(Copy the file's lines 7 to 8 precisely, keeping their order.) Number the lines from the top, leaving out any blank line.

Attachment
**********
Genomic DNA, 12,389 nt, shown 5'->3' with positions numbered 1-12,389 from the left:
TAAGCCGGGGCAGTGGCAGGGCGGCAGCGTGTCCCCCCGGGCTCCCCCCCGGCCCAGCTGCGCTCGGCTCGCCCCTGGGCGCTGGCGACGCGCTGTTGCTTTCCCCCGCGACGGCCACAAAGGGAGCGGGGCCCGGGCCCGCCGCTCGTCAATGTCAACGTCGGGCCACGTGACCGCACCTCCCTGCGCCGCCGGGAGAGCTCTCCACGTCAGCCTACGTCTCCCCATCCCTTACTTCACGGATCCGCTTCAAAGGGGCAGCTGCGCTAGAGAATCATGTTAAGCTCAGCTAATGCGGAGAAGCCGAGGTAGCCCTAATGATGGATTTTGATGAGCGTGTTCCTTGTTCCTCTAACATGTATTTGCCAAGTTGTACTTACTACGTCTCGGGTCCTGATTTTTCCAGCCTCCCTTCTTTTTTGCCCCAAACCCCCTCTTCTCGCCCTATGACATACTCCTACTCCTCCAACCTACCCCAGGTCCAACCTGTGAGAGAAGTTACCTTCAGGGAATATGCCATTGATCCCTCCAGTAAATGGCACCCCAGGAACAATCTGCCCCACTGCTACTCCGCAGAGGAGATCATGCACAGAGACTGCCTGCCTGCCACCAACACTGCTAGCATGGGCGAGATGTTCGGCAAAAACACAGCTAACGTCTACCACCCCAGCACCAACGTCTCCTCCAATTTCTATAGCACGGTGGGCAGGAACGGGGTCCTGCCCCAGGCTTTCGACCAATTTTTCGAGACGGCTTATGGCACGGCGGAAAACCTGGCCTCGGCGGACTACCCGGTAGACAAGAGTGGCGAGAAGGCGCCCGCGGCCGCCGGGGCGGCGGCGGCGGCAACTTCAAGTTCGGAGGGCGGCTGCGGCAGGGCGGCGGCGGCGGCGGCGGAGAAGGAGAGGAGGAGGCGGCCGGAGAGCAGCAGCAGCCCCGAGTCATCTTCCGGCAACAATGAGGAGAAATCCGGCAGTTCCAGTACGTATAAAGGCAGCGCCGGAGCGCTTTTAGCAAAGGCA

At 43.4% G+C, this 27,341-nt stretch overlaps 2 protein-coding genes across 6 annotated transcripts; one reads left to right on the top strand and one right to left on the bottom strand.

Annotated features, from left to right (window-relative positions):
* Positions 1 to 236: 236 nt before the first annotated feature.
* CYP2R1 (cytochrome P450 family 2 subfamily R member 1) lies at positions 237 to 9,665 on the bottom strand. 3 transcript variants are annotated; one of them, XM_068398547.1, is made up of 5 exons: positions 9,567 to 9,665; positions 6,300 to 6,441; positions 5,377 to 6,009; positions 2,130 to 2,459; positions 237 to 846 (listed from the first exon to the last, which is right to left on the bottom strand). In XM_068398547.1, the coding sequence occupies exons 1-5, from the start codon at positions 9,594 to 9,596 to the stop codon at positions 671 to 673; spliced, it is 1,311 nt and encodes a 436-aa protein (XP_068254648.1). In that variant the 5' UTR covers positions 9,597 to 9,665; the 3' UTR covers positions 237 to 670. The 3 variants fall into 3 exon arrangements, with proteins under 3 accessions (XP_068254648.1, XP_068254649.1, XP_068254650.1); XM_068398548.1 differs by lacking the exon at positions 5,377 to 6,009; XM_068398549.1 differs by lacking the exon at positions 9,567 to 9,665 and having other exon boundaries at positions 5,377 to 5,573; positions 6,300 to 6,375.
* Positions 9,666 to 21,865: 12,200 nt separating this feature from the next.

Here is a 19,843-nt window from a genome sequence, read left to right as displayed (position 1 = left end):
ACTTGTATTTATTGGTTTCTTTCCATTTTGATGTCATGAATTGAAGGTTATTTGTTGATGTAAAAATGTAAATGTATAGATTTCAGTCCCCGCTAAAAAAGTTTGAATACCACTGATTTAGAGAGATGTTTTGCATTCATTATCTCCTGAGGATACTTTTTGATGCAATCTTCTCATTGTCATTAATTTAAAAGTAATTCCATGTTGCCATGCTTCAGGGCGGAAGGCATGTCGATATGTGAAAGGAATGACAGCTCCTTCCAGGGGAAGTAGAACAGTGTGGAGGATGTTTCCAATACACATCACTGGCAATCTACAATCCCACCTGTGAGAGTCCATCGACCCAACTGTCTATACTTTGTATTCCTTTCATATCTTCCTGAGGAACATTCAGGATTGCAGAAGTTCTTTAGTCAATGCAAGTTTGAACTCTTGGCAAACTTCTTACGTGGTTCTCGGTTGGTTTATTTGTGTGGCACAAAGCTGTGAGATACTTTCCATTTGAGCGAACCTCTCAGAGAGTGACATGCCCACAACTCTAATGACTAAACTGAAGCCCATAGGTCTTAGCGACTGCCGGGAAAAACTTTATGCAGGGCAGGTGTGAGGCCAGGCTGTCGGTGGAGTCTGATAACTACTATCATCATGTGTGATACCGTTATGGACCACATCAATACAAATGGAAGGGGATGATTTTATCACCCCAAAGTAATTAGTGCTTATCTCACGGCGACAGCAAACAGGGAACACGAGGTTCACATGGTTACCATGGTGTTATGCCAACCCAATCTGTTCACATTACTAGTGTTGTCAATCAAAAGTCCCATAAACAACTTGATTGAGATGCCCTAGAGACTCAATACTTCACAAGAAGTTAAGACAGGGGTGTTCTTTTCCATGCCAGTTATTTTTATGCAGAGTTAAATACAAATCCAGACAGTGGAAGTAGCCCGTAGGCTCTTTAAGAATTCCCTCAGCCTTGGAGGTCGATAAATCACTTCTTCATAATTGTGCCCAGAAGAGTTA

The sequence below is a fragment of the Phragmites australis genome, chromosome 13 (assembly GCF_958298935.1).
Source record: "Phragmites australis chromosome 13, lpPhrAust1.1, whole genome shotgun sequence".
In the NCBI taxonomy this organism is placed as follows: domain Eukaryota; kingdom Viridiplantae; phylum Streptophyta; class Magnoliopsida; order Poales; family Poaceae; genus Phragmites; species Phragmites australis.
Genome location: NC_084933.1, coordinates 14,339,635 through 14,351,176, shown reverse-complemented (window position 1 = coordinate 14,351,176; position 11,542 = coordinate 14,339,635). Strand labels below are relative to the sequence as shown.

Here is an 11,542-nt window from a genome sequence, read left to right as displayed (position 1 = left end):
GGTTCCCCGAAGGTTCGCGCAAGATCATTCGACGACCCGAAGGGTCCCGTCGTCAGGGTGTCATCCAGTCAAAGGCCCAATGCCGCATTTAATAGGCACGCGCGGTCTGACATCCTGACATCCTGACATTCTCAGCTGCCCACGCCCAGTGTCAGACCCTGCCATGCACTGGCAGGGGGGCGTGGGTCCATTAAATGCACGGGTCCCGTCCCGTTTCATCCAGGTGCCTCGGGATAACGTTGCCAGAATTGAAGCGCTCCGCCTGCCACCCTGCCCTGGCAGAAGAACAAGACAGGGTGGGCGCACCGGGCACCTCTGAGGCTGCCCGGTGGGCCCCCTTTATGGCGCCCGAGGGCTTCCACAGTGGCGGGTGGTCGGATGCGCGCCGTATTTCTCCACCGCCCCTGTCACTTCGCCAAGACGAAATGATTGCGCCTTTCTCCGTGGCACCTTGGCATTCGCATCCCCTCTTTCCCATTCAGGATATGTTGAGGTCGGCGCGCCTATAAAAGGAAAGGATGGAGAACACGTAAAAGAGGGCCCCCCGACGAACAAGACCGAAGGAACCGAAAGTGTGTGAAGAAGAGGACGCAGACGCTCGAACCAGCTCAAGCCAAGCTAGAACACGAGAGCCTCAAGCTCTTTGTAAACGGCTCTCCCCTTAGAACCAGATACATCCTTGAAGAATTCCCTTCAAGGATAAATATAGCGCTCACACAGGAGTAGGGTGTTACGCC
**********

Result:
* Positions 9,666 to 21,865: 12,200 nt separating this feature from the next.

Here is a 19,843-nt window from a genome sequence, read left to right as displayed (position 1 = left end):